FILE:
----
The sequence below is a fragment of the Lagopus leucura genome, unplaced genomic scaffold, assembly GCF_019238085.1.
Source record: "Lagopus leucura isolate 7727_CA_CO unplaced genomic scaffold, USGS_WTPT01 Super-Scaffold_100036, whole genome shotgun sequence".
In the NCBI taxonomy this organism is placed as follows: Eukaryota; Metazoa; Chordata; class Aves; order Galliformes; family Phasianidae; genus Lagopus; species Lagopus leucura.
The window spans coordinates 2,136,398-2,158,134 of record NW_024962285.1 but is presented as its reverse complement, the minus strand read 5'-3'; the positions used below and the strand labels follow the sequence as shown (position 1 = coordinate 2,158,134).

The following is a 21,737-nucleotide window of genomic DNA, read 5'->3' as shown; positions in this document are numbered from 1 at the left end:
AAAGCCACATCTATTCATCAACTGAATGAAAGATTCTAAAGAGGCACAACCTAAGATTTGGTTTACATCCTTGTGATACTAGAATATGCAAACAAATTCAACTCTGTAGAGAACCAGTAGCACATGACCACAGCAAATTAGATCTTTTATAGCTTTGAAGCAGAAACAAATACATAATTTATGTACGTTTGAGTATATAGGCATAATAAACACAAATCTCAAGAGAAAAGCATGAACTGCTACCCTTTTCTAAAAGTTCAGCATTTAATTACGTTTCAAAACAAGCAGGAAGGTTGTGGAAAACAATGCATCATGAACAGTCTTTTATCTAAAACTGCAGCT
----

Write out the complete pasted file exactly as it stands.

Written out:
The sequence below is a fragment of the Lagopus leucura genome, unplaced genomic scaffold, assembly GCF_019238085.1.
Source record: "Lagopus leucura isolate 7727_CA_CO unplaced genomic scaffold, USGS_WTPT01 Super-Scaffold_100036, whole genome shotgun sequence".
In the NCBI taxonomy this organism is placed as follows: Eukaryota; Metazoa; Chordata; class Aves; order Galliformes; family Phasianidae; genus Lagopus; species Lagopus leucura.
The window spans coordinates 2,136,398-2,158,134 of record NW_024962285.1 but is presented as its reverse complement, the minus strand read 5'-3'; the positions used below and the strand labels follow the sequence as shown (position 1 = coordinate 2,158,134).

The following is a 21,737-nucleotide window of genomic DNA, read 5'->3' as shown; positions in this document are numbered from 1 at the left end:
AAAGCCACATCTATTCATCAACTGAATGAAAGATTCTAAAGAGGCACAACCTAAGATTTGGTTTACATCCTTGTGATACTAGAATATGCAAACAAATTCAACTCTGTAGAGAACCAGTAGCACATGACCACAGCAAATTAGATCTTTTATAGCTTTGAAGCAGAAACAAATACATAATTTATGTACGTTTGAGTATATAGGCATAATAAACACAAATCTCAAGAGAAAAGCATGAACTGCTACCCTTTTCTAAAAGTTCAGCATTTAATTACGTTTCAAAACAAGCAGGAAGGTTGTGGAAAACAATGCATCATGAACAGTCTTTTATCTAAAACTGCAGCT